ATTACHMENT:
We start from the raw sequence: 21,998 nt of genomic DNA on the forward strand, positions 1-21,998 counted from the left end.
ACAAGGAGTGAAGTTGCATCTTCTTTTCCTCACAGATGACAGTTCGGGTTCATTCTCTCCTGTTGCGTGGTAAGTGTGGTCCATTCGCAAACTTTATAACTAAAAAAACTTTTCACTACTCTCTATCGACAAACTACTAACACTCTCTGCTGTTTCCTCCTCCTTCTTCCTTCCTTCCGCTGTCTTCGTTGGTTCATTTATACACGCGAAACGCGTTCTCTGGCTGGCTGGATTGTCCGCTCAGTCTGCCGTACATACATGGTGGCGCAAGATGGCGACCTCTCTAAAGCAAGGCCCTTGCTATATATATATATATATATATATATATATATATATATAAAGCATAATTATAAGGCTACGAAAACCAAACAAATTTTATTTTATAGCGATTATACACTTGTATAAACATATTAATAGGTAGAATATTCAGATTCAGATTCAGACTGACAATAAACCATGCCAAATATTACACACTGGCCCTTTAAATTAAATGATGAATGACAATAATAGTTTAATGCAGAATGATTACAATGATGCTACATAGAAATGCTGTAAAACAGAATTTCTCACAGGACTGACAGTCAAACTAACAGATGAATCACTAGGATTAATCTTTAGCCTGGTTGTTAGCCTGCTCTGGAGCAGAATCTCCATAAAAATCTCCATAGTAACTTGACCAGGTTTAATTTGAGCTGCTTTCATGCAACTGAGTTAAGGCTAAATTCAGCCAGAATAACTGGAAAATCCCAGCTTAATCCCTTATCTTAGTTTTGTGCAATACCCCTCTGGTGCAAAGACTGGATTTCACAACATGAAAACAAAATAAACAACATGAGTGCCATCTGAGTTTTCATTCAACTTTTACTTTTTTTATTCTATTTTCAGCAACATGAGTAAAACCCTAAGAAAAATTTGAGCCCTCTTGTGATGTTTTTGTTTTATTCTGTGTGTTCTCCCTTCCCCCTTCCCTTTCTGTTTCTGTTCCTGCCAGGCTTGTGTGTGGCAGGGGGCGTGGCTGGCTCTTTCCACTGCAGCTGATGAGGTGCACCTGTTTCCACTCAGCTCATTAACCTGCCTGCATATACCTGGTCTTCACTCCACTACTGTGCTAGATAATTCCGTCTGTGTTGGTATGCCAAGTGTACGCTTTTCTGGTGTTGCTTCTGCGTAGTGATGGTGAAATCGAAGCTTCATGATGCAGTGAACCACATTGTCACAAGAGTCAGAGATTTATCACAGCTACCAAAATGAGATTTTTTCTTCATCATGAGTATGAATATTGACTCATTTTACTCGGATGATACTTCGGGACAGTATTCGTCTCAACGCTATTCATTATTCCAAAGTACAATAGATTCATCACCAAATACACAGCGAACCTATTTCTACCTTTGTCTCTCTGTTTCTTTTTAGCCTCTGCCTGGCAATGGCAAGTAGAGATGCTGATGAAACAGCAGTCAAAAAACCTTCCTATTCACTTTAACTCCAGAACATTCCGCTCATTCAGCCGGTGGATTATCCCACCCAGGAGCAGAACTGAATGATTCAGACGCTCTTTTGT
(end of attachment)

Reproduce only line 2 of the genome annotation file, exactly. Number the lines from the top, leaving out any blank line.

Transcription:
ACAAGGAGTGAAGTTGCATCTTCTTTTCCTCACAGATGACAGTTCGGGTTCATTCTCTCCTGTTGCGTGGTAAGTGTGGTCCATTCGCAAACTTTATAACTAAAAAAACTTTTCACTACTCTCTATCGACAAACTACTAACACTCTCTGCTGTTTCCTCCTCCTTCTTCCTTCCTTCCGCTGTCTTCGTTGGTTCATTTATACACGCGAAACGCGTTCTCTGGCTGGCTGGATTGTCCGCTCAGTCTGCCGTACATACATGGTGGCGCAAGATGGCGACCTCTCTAAAGCAAGGCCCTTGCTATATATATATATATATATATATATATATATATATATAAAGCATAATTATAAGGCTACGAAAACCAAACAAATTTTATTTTATAGCGATTATACACTTGTATAAACATATTAATAGGTAGAATATTCAGATTCAGATTCAGACTGACAATAAACCATGCCAAATATTACACACTGGCCCTTTAAATTAAATGATGAATGACAATAATAGTTTAATGCAGAATGATTACAATGATGCTACATAGAAATGCTGTAAAACAGAATTTCTCACAGGACTGACAGTCAAACTAACAGATGAATCACTAGGATTAATCTTTAGCCTGGTTGTTAGCCTGCTCTGGAGCAGAATCTCCATAAAAATCTCCATAGTAACTTGACCAGGTTTAATTTGAGCTGCTTTCATGCAACTGAGTTAAGGCTAAATTCAGCCAGAATAACTGGAAAATCCCAGCTTAATCCCTTATCTTAGTTTTGTGCAATACCCCTCTGGTGCAAAGACTGGATTTCACAACATGAAAACAAAATAAACAACATGAGTGCCATCTGAGTTTTCATTCAACTTTTACTTTTTTTATTCTATTTTCAGCAACATGAGTAAAACCCTAAGAAAAATTTGAGCCCTCTTGTGATGTTTTTGTTTTATTCTGTGTGTTCTCCCTTCCCCCTTCCCTTTCTGTTTCTGTTCCTGCCAGGCTTGTGTGTGGCAGGGGGCGTGGCTGGCTCTTTCCACTGCAGCTGATGAGGTGCACCTGTTTCCACTCAGCTCATTAACCTGCCTGCATATACCTGGTCTTCACTCCACTACTGTGCTAGATAATTCCGTCTGTGTTGGTATGCCAAGTGTACGCTTTTCTGGTGTTGCTTCTGCGTAGTGATGGTGAAATCGAAGCTTCATGATGCAGTGAACCACATTGTCACAAGAGTCAGAGATTTATCACAGCTACCAAAATGAGATTTTTTCTTCATCATGAGTATGAATATTGACTCATTTTACTCGGATGATACTTCGGGACAGTATTCGTCTCAACGCTATTCATTATTCCAAAGTACAATAGATTCATCACCAAATACACAGCGAACCTATTTCTACCTTTGTCTCTCTGTTTCTTTTTAGCCTCTGCCTGGCAATGGCAAGTAGAGATGCTGATGAAACAGCAGTCAAAAAACCTTCCTATTCACTTTAACTCCAGAACATTCCGCTCATTCAGCCGGTGGATTATCCCACCCAGGAGCAGAACTGAATGATTCAGACGCTCTTTTGT